As Banana Republic embarks on its latest attempt to recapture its past glory and reverse a years-long slide in sales, the brand is taking a cue from the luxury giants.
“When you see someone in Gucci, you know it’s Gucci and when you see Versace, you know it’s Versace,” said Ana Andjelic, a fashion marketing veteran and chief brand officer of Banana Republic since February. “The drive here was that when you see someone on the street, you’d know it’s Banana Republic.”
Earlier this week, the long-struggling Gap-owned retailer launched the second phase of its reinvention. Dubbed “Imagined Worlds,” the campaign is meant to separate Banana Republic from a crowded field of chains selling moderately priced, sensible clothes meant to be worn to the office or a night out with friends.
Andjelic described the effort as delivering a “core promise” to always offer customers “a different imagined world” with every major product drop. Its latest collection, called the “New Look,” features tailored jackets and cargo pants in rich neutrals, a nod to the brand’s safari-themed origins. This holiday season’s theme, she added, will be medieval.
Banana Republic isn’t alone in attempting to change its narrative. J.Crew, which exited bankruptcy about a year ago, recently launched its own new look under chief executive Libby Wadle and women’s fashion director Olympia Gayot, with reinvented classics and a promise to discount less frequently. Express began refreshing its product assortment last year and has since closed more than 80 locations as it eyes $1 billion in e-commerce sales. And Victoria’s Secret has jettisoned its Angels in favour of a diverse group of celebrity ambassadors.
All four retailers have adopted wildly different marketing strategies, but underneath are following a similar playbook: improve product assortment, close unprofitable stores, reduce promotions and target Gen-Z consumers. The timing of these efforts is no coincidence, experts say.
“The pandemic made change palpable for many of these brands,” said Robert Burke, chief executive of retail consultancy Robert Burke Associates. “It was the perfect time to look at themselves and make some major, sizable changes, whereas this was harder when they were chugging along day-to-day.”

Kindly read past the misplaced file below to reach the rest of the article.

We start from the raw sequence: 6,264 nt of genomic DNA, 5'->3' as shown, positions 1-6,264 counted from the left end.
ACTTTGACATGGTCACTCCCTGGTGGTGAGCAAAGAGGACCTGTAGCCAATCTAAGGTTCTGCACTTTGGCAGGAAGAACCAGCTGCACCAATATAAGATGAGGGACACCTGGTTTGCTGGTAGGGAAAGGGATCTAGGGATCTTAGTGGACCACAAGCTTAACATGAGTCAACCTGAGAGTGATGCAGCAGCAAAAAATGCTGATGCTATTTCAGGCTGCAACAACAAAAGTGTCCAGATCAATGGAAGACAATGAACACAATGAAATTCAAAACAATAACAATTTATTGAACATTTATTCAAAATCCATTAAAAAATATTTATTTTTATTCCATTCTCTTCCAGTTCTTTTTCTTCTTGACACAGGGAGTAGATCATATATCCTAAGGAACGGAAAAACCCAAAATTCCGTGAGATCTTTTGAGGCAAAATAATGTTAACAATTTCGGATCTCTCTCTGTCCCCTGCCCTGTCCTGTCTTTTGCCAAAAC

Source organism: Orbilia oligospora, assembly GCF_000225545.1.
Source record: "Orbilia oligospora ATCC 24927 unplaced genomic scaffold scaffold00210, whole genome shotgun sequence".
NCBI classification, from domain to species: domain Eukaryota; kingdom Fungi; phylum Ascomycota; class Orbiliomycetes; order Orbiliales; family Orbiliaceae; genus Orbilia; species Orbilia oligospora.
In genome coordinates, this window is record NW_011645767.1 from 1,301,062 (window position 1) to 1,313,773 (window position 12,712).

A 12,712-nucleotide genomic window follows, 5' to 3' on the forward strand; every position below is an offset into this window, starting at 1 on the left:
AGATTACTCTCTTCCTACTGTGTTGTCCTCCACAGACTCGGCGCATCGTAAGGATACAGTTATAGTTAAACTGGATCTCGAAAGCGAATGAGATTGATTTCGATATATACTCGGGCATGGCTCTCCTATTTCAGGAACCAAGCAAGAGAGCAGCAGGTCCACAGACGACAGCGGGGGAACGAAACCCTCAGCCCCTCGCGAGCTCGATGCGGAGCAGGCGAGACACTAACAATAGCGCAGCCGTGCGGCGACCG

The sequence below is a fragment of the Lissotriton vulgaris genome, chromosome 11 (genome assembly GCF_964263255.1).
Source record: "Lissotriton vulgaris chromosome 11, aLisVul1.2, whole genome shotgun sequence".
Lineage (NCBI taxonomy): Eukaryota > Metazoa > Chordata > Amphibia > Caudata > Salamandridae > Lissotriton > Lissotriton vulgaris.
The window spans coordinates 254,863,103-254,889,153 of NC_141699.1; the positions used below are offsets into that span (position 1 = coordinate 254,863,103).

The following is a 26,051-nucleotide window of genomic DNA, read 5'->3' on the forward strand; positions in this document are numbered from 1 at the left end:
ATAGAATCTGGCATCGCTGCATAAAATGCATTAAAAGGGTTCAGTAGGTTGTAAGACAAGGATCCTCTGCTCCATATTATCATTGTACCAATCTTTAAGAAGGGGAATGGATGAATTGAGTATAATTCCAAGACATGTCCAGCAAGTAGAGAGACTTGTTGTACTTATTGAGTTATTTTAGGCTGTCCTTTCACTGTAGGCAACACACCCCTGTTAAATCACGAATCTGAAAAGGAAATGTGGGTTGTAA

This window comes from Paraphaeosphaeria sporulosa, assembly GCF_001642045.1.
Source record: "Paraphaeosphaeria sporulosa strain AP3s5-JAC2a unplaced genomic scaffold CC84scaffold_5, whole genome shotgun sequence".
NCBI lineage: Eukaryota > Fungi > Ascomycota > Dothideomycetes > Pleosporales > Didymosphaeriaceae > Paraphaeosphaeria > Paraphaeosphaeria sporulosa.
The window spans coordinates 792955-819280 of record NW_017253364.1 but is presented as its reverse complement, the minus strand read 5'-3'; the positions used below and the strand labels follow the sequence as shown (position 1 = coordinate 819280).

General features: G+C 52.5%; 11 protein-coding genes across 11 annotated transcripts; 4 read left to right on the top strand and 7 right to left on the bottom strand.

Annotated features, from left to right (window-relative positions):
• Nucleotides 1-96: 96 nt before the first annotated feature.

Creating a Banana Republic aesthetic that’s as recognisable as Gucci’s loafers or a Versace print is a tall order. In Banana Republic’s favour is its former culture-making status, particularly in the 1990s, when the brand was known for its sleek workwear and “metrosexual” look under then-Gap chief executive Mickey Drexler.
Since then, sales have stagnated alongside its sister retailer Gap under the Gap Inc. umbrella, though the company has seen promising recovery this year. Second-quarter sales totalled $4.2 billion, up five percent compared to the same period in 2019. Sales for Banana Republic, however, was still down 15 percent. The company said last October it would close 130 Banana Republic stores, mostly in mall locations where traffic has steadily declined.
It’s much harder to claw your way back up than start out as a new brand.
“It’s possible, but it’s also important to acknowledge that it’s much harder to claw your way back up than start out as a new brand,” said Simeon Siegel, a retail analyst at BMO Capital Markets.
Balancing Old Customers With New
Plenty of people still regularly stop into a J.Crew or Banana Republic to pick up no-fuss button-down shirts or soft chinos. The key to a rebrand is to balance the needs of existing customers while reaching out to new ones.
Andjelic calls this a “party-in-the-front, business-in-the-back approach,” in which social media ads and commercials may highlight the loudest, most style-forward pieces but customers can still find their old favourites both online and in stores.
Perhaps the biggest challenge that plagues mall retailers today is the waning demand for traditional workwear. J.Crew, Banana Republic and Express all specialise in wear-to-work staples. With many of their customers working from home, demand has suffered.
To distance themselves from the office, J.Crew is exploring athleisure, while Andjelic calls Banana’s new collection “genreless.” Still, shaking the workwear branding is a long-term project.
“Companies that are viewed as business casual, wear-to-work or preppy still need to figure out their place in an athleisure-dominated world,” said Siegel. The world may be opening back up, he added, but “comfort is not going away.”
The Discount Dilemma
As their cultural cachet faded, mall brands have relied on discounts to get customers in the door. Most pulled back on sales during the pandemic and the biggest test of their rebranding efforts is whether they can maintain that discipline.
Banana Republic, for instance, plans to hold quarterly sales, down from six sales per year, according to Andjelic.
Right now, manufacturing and shipping delays are holding down inventory across the industry, making it easier for brands to charge full price. The real test will come when the shortages dissipate, likely sometime next year, analysts say.
Still, even making it through the pandemic, plus the last few years of disruption, is a sign of resilience, said B.Riley retail analyst Susan Anderson. Online competitors, after all, are vying for the same market share that mall retailers currently still dominate.
“It’s really about sticking to that core, offering good products at a reasonable price that are on trend,” Anderson said. “In other words, doing what they do best. They have so much history and expertise already, and a lot more skill than the up-and-coming brands.”